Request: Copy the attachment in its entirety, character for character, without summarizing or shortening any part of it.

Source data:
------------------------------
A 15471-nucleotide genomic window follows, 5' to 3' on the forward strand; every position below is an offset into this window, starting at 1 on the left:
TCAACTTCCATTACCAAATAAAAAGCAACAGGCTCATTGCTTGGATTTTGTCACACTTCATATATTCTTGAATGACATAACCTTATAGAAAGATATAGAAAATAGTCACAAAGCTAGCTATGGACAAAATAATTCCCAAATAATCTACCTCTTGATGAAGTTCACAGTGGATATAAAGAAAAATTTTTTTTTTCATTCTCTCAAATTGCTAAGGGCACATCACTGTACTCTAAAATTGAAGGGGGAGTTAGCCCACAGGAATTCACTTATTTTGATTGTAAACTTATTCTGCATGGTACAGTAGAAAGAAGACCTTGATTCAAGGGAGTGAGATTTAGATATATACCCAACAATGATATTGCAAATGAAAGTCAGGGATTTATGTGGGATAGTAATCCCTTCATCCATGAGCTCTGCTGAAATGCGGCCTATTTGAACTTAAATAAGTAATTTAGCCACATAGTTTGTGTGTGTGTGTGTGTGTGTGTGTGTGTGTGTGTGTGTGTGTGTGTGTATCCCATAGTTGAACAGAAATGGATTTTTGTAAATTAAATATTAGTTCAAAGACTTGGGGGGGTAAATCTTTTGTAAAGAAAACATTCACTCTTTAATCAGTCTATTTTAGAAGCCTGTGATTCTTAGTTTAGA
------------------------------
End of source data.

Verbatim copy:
A 15471-nucleotide genomic window follows, 5' to 3' on the forward strand; every position below is an offset into this window, starting at 1 on the left:
TCAACTTCCATTACCAAATAAAAAGCAACAGGCTCATTGCTTGGATTTTGTCACACTTCATATATTCTTGAATGACATAACCTTATAGAAAGATATAGAAAATAGTCACAAAGCTAGCTATGGACAAAATAATTCCCAAATAATCTACCTCTTGATGAAGTTCACAGTGGATATAAAGAAAAATTTTTTTTTTCATTCTCTCAAATTGCTAAGGGCACATCACTGTACTCTAAAATTGAAGGGGGAGTTAGCCCACAGGAATTCACTTATTTTGATTGTAAACTTATTCTGCATGGTACAGTAGAAAGAAGACCTTGATTCAAGGGAGTGAGATTTAGATATATACCCAACAATGATATTGCAAATGAAAGTCAGGGATTTATGTGGGATAGTAATCCCTTCATCCATGAGCTCTGCTGAAATGCGGCCTATTTGAACTTAAATAAGTAATTTAGCCACATAGTTTGTGTGTGTGTGTGTGTGTGTGTGTGTGTGTGTGTGTGTGTGTGTGTGTATCCCATAGTTGAACAGAAATGGATTTTTGTAAATTAAATATTAGTTCAAAGACTTGGGGGGGTAAATCTTTTGTAAAGAAAACATTCACTCTTTAATCAGTCTATTTTAGAAGCCTGTGATTCTTAGTTTAGA